The price of New York crude steadied near to its all-time high of almost 79 dollars a barrel Wednesday ahead of key data on US inventories and after the OPEC cartel decided to hike its daily oil output.
New York’s main futures contract, light sweet crude for delivery in October dipped four cents to 78.19 dollars per barrel.
On Tuesday it struck a record close of 78.23 dollars. New York crude’s intra-day high is 78.77 dollars, which was reached on August 1.
In London on Wednesday, the price of Brent North Sea crude for October delivery edged down one cent to 76.37 dollars per barrel.
The market was awaiting the latest weekly inventory report from the US Energy Information Administration, due at 1430 GMT.
“The EIA data will assume a new significance in the wake of the (OPEC) announcement with further falls in crude stocks a trigger for further (price) gains,” said Bank of Ireland analyst Paul Harris.
The decision on Tuesday by the Organization of Petroleum Exporting Countries to pump an extra 500,000 barrels per day from the start of November was intended to signal the cartel’s willingness to respond to supply fears in consumer countries.
However because of ongoing turbulence across financial markets, the International Energy Agency on Wednesday lowered its predictions of global oil demand for this year and 2008.
The IEA, which acts as energy policy advisor to industrialised countries, reduced its demand forecast to 85.9 million barrels per day in 2007 and 88 million bpd in 2008 from its prediction last month of 86 and 88.2 million bpd respectively.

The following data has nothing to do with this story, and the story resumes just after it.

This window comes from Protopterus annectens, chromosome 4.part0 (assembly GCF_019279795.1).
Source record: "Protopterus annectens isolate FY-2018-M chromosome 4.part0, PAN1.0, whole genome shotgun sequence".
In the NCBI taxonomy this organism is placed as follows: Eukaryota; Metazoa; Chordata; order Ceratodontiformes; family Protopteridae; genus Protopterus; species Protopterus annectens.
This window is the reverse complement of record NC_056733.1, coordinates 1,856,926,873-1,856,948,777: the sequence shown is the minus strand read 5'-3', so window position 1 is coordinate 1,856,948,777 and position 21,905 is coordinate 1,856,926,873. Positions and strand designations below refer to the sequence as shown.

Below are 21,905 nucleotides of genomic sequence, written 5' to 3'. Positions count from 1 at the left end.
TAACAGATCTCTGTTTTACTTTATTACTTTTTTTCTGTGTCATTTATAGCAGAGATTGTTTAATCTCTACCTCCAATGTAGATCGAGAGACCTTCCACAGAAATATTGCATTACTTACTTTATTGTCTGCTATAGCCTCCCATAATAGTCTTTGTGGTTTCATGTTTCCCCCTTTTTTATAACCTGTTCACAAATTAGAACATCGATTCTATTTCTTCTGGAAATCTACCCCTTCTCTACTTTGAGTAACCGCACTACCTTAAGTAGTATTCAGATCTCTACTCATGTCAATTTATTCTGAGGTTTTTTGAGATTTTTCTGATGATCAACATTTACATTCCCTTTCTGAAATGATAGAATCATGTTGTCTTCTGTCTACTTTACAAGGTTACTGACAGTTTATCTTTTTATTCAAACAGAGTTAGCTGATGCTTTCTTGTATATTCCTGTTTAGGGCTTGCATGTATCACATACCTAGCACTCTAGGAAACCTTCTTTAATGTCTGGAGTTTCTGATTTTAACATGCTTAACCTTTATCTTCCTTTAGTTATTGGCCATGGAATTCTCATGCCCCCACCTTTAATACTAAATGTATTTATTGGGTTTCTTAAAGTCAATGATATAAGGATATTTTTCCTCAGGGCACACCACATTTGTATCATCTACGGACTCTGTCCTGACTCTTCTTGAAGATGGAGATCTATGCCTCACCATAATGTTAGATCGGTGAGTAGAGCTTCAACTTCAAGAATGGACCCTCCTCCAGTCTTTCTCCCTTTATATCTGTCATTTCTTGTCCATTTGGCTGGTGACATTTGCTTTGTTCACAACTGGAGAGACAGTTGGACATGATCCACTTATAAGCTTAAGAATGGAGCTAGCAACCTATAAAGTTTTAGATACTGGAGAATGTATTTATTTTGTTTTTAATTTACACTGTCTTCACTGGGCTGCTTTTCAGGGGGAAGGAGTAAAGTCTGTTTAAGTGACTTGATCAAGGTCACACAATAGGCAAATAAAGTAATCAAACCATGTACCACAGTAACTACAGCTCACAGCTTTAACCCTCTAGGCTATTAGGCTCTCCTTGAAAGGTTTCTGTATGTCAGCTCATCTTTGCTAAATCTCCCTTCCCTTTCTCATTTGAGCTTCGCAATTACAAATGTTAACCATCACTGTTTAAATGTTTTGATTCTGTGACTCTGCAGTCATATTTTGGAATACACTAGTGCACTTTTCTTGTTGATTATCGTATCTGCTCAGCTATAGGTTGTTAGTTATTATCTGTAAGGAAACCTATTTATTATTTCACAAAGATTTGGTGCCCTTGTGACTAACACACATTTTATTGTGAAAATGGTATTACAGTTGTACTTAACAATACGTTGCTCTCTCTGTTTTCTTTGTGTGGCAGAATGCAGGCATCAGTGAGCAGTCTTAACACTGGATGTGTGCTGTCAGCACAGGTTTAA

“Looking ahead, continued high prices may further dent demand,” it said in its latest monthly report.
In recent months, oil prices have been driven higher by unrest in crude-producing nations — notably Iran and Nigeria — as well as a lack of global refining capacity and fear of hurricane damage to Atlantic oil installations.
OPEC oil exporters on Tuesday agreed to increase their combined output by about 2.0 percent from next month. The Organization of Petroleum Exporting Countries said it would pump an extra 500,000 barrels of oil per day from the start of November.
Analyst David Kirsch from Washington-based consultancy PFC Energy said the OPEC decision “will take some of the near-term supply concerns off, but shouldn’t put too much downward pressure on markets.”
Saudi Arabia appeared to have forced through the increase in the face of stiff opposition from the majority of its OPEC partners.
The Organization of Petroleum Exporting Countries produces about a third of global oil supplies.